Tuesday, August 29, 2017

Letters from the Best Man (7)

The following is absolutely fictional and increasingly common. There is no Brad and definitely no Jill, in case that is not obvious. There are, however, way too many people in their position.

Dear Dorothy,

I haven’t had much of a chance to work through what you shared with me in your email, nor an opportunity to pray about it the way I intend to, but I figure it’s better to get back to you sooner than later.

You’re right, I must confess: I never in a million years expected to hear from you. I’m almost positive the last time we saw each other was at Brad and Jill’s wedding, which makes it over a decade now. And I agree: discussing my best friend’s failing marriage with his mother-in-law puts me in almost as awkward a position as it puts you to discuss your daughter’s current relationship problems with me. I expect neither of us will be at our best as we are both working with understandable biases and with only partial information. But I think if we are careful and Christian about it we may be able to do some good for two people we love without breaking any confidences or meddling in their lives.


Mothers, Daughters and Lies

It will not surprise you that Brad and I have been exchanging regular emails since Jill left him, but in answer to your question, no, we haven’t been in contact in almost two months. I believe he is doing as well as can be expected, and I’m sure he’d be touched that you asked. As crazy as it might sound, it might not be the worst thing you could do to reach out to him if you feel up to it.

Dorothy, I cannot imagine how difficult it must be for you to find out that your daughter has been spinning you a tale since before she left her husband. I am truly sorry. But let me encourage you not to write Jill off — even if, as you say, she well and truly deserves it. Proverbs says, “A lying tongue hates its victims.” I’ve been lied to before, and it feels like you have been misunderstood, minimized, used and made to look ridiculous all at once. It feels like hatred. No mother deserves that, especially as you have been Jill’s staunchest defender at a time when many of her Christian friends are more than a little concerned about what’s really going on in her life.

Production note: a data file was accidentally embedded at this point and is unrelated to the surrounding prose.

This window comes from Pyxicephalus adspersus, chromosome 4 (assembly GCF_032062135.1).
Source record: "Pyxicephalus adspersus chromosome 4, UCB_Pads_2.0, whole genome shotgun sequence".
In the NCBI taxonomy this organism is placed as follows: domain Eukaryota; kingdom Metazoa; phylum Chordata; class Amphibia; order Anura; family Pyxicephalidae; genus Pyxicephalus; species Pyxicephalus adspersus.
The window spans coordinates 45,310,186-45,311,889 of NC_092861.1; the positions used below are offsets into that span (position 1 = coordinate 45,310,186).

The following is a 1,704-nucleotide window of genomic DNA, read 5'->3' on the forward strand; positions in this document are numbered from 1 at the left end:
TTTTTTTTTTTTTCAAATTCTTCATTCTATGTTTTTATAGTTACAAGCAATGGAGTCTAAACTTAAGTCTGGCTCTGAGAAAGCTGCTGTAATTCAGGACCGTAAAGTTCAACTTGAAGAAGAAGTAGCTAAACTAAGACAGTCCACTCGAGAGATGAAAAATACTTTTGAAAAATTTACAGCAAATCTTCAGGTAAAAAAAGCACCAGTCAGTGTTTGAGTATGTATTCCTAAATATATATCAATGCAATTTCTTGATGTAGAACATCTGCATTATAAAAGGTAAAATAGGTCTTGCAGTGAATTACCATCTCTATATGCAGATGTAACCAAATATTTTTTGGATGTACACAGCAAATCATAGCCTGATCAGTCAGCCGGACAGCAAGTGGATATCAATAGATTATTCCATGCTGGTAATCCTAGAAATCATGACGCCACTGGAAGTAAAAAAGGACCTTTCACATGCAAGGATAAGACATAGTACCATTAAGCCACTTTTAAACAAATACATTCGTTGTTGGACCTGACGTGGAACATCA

Forgiveness, Repentance and Bitterness

And no, I don’t feel you are wrong not to forgive her, at least for now. Forgiveness and repentance are tied together in the Bible. Even God does not forgive the unrepentant sinner.

The key, I think, is not to allow yourself to become bitter. Bitterness is a source of trouble and spiritual defilement, not least in the heart in which it originates. To the extent that you can let go of your anger and hurt and cast your cares on the Lord, both you and Jill will be better off. Still, there will always be some space between you two until Jill does the right thing and comes clean with you.

I must confess I always figured there was another man involved, not because I ever thought badly of Jill but because there almost always is. It’s just a numbers thing. Jill’s exit was way too abrupt to have been triggered by a long, slow, unabetted marital decline, and her unwillingness to talk to Brad at all was very much out of character. Now that you tell me there’s a married man and a little boy involved, it all makes more sense.

But I do not think we’ll help either Brad or Jill much by gossiping about them, and in any case the questions you bring up in your email have more to do with your own relationship with Jill, so let’s leave it at that for now.

Catalysts and Guilt